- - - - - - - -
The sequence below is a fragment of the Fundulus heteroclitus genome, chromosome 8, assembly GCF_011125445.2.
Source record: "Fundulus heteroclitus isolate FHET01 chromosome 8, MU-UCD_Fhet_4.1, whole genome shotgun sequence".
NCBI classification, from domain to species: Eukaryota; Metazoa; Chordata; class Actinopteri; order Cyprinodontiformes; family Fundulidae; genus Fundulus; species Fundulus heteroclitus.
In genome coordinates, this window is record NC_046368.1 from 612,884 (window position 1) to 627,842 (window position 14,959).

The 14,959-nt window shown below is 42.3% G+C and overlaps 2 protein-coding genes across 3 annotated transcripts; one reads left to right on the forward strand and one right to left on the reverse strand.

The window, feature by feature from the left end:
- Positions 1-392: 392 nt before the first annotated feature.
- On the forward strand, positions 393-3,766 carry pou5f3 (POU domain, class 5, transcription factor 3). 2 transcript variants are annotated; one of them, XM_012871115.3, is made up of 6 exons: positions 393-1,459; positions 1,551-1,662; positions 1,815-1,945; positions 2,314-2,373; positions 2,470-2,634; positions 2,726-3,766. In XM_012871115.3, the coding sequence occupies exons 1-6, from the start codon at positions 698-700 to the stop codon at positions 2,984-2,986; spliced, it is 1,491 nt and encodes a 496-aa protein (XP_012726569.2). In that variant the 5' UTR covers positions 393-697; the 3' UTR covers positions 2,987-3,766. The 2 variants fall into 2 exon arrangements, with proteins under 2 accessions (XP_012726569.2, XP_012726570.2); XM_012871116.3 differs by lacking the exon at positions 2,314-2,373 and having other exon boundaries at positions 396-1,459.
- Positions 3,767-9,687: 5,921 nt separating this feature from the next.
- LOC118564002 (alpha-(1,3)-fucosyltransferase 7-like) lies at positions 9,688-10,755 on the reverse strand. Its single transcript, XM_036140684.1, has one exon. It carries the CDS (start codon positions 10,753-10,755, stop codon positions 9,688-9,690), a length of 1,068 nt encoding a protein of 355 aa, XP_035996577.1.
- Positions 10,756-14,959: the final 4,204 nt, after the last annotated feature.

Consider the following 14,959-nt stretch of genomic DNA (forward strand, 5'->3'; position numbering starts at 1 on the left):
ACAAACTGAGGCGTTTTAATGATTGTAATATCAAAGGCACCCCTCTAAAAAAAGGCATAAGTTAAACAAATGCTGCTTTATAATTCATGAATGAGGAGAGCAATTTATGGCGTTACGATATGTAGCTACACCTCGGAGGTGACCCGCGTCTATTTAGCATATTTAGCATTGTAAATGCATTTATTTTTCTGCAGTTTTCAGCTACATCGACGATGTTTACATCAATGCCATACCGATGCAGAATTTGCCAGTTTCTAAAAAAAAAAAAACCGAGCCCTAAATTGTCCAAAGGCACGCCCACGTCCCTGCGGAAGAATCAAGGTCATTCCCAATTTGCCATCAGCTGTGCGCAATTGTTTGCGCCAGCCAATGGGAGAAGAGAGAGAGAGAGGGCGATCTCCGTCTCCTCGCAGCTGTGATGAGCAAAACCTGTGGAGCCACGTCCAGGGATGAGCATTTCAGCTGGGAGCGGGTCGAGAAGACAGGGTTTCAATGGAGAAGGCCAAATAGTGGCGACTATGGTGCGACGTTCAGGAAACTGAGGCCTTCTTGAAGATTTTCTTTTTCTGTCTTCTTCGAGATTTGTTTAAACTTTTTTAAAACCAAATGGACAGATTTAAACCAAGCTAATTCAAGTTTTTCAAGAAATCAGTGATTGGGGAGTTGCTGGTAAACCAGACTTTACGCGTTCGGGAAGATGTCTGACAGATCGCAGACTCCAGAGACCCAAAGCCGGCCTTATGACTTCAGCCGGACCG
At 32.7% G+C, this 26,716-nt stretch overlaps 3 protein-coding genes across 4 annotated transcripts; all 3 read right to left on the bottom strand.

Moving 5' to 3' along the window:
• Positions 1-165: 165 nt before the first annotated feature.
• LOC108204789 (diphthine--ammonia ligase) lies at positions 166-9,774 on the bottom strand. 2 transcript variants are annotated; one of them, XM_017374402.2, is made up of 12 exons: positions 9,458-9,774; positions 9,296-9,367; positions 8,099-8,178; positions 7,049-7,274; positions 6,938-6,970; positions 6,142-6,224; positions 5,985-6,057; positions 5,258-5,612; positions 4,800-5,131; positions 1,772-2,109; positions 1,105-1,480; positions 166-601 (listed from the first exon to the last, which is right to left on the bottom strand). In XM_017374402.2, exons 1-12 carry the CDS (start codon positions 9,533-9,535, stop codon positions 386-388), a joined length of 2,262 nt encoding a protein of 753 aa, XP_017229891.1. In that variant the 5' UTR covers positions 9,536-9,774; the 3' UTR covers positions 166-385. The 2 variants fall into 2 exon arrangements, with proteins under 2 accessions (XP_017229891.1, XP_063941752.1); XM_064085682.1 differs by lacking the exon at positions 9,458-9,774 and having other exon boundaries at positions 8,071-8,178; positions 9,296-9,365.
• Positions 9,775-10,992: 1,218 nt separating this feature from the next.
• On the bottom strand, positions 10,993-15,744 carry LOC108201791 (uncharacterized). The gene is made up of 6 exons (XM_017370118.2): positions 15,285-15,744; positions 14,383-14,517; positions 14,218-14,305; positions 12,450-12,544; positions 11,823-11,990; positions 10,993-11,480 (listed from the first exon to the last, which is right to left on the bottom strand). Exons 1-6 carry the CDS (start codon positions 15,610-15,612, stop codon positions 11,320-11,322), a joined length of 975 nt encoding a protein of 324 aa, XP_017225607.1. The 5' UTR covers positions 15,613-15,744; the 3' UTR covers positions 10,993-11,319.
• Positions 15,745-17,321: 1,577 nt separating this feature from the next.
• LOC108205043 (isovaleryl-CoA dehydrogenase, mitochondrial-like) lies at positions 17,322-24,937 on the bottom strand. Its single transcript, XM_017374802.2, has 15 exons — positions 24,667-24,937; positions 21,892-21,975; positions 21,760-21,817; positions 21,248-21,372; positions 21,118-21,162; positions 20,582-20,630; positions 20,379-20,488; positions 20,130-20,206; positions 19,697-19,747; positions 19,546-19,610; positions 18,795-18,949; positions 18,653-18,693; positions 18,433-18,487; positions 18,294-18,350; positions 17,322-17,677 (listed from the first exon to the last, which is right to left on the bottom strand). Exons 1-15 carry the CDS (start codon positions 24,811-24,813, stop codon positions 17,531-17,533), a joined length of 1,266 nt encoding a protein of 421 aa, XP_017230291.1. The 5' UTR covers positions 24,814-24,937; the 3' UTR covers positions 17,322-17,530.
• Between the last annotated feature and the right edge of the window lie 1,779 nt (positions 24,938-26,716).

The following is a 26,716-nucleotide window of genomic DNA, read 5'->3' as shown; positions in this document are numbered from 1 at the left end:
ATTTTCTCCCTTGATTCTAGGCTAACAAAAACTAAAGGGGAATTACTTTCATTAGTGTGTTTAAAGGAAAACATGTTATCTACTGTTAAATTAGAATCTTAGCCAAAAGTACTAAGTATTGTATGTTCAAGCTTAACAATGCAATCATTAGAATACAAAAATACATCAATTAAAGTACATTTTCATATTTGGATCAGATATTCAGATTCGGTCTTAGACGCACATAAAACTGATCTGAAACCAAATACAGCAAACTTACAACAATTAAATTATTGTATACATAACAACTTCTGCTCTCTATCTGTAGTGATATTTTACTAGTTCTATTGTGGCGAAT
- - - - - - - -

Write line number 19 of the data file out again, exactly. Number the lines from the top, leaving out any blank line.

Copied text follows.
• On the bottom strand, positions 10,993-15,744 carry LOC108201791 (uncharacterized). The gene is made up of 6 exons (XM_017370118.2): positions 15,285-15,744; positions 14,383-14,517; positions 14,218-14,305; positions 12,450-12,544; positions 11,823-11,990; positions 10,993-11,480 (listed from the first exon to the last, which is right to left on the bottom strand). Exons 1-6 carry the CDS (start codon positions 15,610-15,612, stop codon positions 11,320-11,322), a joined length of 975 nt encoding a protein of 324 aa, XP_017225607.1. The 5' UTR covers positions 15,613-15,744; the 3' UTR covers positions 10,993-11,319.